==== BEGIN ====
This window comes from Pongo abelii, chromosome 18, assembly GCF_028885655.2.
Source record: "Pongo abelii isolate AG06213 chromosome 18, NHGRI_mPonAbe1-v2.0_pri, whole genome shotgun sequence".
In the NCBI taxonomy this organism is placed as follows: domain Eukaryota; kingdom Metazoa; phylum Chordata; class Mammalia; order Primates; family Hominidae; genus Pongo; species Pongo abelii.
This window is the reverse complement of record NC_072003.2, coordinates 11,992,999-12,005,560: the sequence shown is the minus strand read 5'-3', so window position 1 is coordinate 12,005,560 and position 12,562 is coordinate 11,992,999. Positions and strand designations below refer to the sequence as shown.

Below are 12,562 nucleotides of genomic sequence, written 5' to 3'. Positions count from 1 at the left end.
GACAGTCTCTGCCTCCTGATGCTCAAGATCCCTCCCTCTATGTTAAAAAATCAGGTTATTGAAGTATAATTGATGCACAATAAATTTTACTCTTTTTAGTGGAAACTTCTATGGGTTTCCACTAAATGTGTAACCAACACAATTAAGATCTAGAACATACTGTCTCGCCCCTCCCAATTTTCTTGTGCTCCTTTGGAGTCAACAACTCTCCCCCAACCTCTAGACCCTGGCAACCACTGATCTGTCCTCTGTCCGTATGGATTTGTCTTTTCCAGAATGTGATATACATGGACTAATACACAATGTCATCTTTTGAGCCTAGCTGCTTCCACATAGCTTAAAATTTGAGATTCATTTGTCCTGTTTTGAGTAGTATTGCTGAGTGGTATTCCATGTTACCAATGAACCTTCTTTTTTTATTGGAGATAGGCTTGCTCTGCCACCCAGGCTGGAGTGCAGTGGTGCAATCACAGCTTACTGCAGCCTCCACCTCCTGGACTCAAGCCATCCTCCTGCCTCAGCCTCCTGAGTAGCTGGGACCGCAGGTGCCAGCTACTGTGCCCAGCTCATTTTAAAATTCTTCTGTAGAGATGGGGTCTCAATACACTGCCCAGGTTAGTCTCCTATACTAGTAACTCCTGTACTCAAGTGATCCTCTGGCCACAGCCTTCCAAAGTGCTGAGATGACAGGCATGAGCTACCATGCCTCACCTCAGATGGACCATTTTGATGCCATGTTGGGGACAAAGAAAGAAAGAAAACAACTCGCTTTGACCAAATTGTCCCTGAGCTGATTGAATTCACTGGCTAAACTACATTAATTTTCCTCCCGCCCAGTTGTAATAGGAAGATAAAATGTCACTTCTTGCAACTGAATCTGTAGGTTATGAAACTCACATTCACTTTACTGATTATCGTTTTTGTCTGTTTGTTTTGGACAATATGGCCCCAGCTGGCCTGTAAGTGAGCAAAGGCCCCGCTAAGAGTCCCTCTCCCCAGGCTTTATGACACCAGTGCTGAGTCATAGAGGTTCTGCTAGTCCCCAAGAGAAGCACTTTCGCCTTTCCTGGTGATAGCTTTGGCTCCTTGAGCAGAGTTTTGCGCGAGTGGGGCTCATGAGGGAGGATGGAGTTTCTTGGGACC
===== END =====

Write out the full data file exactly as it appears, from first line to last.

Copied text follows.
This window comes from Pongo abelii, chromosome 18, assembly GCF_028885655.2.
Source record: "Pongo abelii isolate AG06213 chromosome 18, NHGRI_mPonAbe1-v2.0_pri, whole genome shotgun sequence".
In the NCBI taxonomy this organism is placed as follows: domain Eukaryota; kingdom Metazoa; phylum Chordata; class Mammalia; order Primates; family Hominidae; genus Pongo; species Pongo abelii.
This window is the reverse complement of record NC_072003.2, coordinates 11,992,999-12,005,560: the sequence shown is the minus strand read 5'-3', so window position 1 is coordinate 12,005,560 and position 12,562 is coordinate 11,992,999. Positions and strand designations below refer to the sequence as shown.

Below are 12,562 nucleotides of genomic sequence, written 5' to 3'. Positions count from 1 at the left end.
GACAGTCTCTGCCTCCTGATGCTCAAGATCCCTCCCTCTATGTTAAAAAATCAGGTTATTGAAGTATAATTGATGCACAATAAATTTTACTCTTTTTAGTGGAAACTTCTATGGGTTTCCACTAAATGTGTAACCAACACAATTAAGATCTAGAACATACTGTCTCGCCCCTCCCAATTTTCTTGTGCTCCTTTGGAGTCAACAACTCTCCCCCAACCTCTAGACCCTGGCAACCACTGATCTGTCCTCTGTCCGTATGGATTTGTCTTTTCCAGAATGTGATATACATGGACTAATACACAATGTCATCTTTTGAGCCTAGCTGCTTCCACATAGCTTAAAATTTGAGATTCATTTGTCCTGTTTTGAGTAGTATTGCTGAGTGGTATTCCATGTTACCAATGAACCTTCTTTTTTTATTGGAGATAGGCTTGCTCTGCCACCCAGGCTGGAGTGCAGTGGTGCAATCACAGCTTACTGCAGCCTCCACCTCCTGGACTCAAGCCATCCTCCTGCCTCAGCCTCCTGAGTAGCTGGGACCGCAGGTGCCAGCTACTGTGCCCAGCTCATTTTAAAATTCTTCTGTAGAGATGGGGTCTCAATACACTGCCCAGGTTAGTCTCCTATACTAGTAACTCCTGTACTCAAGTGATCCTCTGGCCACAGCCTTCCAAAGTGCTGAGATGACAGGCATGAGCTACCATGCCTCACCTCAGATGGACCATTTTGATGCCATGTTGGGGACAAAGAAAGAAAGAAAACAACTCGCTTTGACCAAATTGTCCCTGAGCTGATTGAATTCACTGGCTAAACTACATTAATTTTCCTCCCGCCCAGTTGTAATAGGAAGATAAAATGTCACTTCTTGCAACTGAATCTGTAGGTTATGAAACTCACATTCACTTTACTGATTATCGTTTTTGTCTGTTTGTTTTGGACAATATGGCCCCAGCTGGCCTGTAAGTGAGCAAAGGCCCCGCTAAGAGTCCCTCTCCCCAGGCTTTATGACACCAGTGCTGAGTCATAGAGGTTCTGCTAGTCCCCAAGAGAAGCACTTTCGCCTTTCCTGGTGATAGCTTTGGCTCCTTGAGCAGAGTTTTGCGCGAGTGGGGCTCATGAGGGAGGATGGAGTTTCTTGGGACC